A primary school in Lewisham claims an Ofsted inspector came in with an “agenda” and told “pure lies” in her report which ranked the establishment as “inadequate”.
Springfield Christian School was given the rating in its first Ofsted inspection since its previous regulator, the Bridge Schools Inspectorate (BSI), lost its approved status on September 30. Ofsted have now inspected 22 faith schools previously linked to BSI.
Headteacher Seun Adebayo has lodged an official complaint and strongly criticised lead Ofsted inspector Ann Debono. She said: “She came with an intent to fail the school because of being linked to BSI.” The school is challenging the decisions and believes the report contains “a lot of contradictions and a lot of lies”.
In a letter written to Education Secretary Nicky Morgan, Ofsted Chief Inspector Sir Michael Wilshaw raised concerns after 17 of the schools inspected were judged as inadequate or requiring improvement. Springfield was one of eight schools not to meet the standard for safeguarding children.
Springfield’s Ofsted report said: “The proprietors do not carry out the required checks on the suitability of all staff to work with children,” and that staff “had commenced employment pending the required checks and with poor references.”
The school feels that this is an unfair judgment. “The claim about safeguarding is inaccurate information. When hiring staff, if you are coming from another work within three months you can bring your Criminal Record Bureau check from a previous place. She was transferring from one nursery to the next. We checked her CRB.”
“I believe this is to do with the radicalisation of faith schools. They [Ofsted] want to be seen to be doing something. They are targeting schools to show that BSI have not been thorough in their job.”
The BSI was an independent inspectorate for faith schools belonging to the Christian Schools’ Trust and the Association of Muslim Schools. Sir Michael detailed in his letter that one school, Al-Ameen Primary School in Birmingham, was “not protecting pupils from reading inappropriate literature about extremist, sexist or partisan views.”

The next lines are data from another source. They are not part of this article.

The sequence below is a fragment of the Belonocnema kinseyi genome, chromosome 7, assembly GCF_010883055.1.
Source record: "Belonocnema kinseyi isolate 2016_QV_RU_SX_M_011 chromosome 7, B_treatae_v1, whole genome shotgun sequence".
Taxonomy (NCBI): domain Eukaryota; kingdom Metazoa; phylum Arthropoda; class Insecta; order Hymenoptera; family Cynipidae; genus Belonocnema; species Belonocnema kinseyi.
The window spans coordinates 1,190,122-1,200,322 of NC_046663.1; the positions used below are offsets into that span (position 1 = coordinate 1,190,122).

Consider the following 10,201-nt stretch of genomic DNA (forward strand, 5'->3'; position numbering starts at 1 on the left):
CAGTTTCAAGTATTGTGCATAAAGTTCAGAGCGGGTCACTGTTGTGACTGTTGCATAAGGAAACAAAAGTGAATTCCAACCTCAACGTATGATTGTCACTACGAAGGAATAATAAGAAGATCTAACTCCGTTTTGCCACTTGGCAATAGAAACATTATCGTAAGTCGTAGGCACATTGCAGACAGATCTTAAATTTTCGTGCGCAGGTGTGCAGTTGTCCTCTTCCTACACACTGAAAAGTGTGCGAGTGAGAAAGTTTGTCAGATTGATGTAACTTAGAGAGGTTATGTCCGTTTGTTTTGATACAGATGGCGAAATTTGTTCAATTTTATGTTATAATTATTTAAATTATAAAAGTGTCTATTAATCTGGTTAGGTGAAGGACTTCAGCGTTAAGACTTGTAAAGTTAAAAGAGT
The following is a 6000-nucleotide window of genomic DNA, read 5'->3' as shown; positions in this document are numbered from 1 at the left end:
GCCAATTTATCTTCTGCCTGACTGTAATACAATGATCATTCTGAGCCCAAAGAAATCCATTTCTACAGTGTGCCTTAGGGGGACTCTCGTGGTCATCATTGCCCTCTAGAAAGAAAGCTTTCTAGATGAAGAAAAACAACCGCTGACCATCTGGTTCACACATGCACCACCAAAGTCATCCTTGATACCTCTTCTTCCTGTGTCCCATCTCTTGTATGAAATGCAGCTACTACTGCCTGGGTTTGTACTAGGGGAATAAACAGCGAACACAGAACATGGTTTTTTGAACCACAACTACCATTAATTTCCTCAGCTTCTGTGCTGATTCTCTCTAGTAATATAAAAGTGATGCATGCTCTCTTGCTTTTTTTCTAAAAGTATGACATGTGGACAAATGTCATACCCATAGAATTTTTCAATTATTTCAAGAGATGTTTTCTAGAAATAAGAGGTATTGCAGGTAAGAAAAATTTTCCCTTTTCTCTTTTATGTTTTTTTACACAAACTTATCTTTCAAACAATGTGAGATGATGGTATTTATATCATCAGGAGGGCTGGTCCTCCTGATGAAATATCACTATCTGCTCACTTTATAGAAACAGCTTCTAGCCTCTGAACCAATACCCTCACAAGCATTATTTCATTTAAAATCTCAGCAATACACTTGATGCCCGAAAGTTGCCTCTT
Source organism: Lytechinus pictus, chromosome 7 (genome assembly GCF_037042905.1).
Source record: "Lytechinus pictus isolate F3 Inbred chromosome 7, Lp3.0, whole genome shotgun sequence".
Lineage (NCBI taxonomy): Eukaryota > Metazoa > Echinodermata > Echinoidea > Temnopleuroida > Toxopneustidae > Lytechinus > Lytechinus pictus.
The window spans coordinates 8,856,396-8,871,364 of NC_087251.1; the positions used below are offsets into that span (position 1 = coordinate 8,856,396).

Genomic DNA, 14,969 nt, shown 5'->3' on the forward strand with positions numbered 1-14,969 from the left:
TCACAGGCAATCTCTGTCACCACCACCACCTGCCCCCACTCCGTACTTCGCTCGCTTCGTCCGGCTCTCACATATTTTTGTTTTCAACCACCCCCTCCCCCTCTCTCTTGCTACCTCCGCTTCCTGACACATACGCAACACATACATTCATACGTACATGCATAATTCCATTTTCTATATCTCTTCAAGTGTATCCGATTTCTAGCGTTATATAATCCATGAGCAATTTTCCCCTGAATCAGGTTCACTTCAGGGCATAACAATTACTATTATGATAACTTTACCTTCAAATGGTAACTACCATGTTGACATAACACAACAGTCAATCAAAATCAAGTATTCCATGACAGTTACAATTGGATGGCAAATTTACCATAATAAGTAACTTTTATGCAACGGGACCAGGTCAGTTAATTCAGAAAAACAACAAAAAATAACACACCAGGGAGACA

They found that at Darul Uloom Islamic High School in Birmingham “the only female governor sat out of sight of the male governors in an adjacent room to the main meeting. As a result, she could only contribute to the meeting through a doorway.”
As a result, Sir Michael recommended “that the Department of Education and Ofsted officials work together to prioritise the inspection of the remaining schools previously inspected by BSI.”
Graham Coyal, a spokesperson for The Christian Schools’ Trust told Eastlondonlines that more of their schools were considering complaining, and that regulation changes are hitting small independent schools hard: “The way the inspection has developed is making it difficult for any small independent school to manage the regulations, it has led to the movement of responsibility from parents to the state.”
The Association of Muslim Schools were surprised by how little guidance they were given about new requirements: “We are saddened to note that these schools did not receive sufficient time to respond to the changed and onerous expectations and requirements for school inspection against Ofsted’s new Common Inspection Framework.”
Adebayo said: “How do we know that Ofsted inspectors are doing what they should do when they come to the school? Who is monitoring Ofsted inspectors? Ofsted is allowed to get away with anything.”
Ofsted said: “While we do not confirm or comment on complaints received, we take them very seriously. All complaints received about Ofsted’s work are handled rigorously and in line with our published complaints policy.”
Follow Henry Longden on Twitter @HenryLongden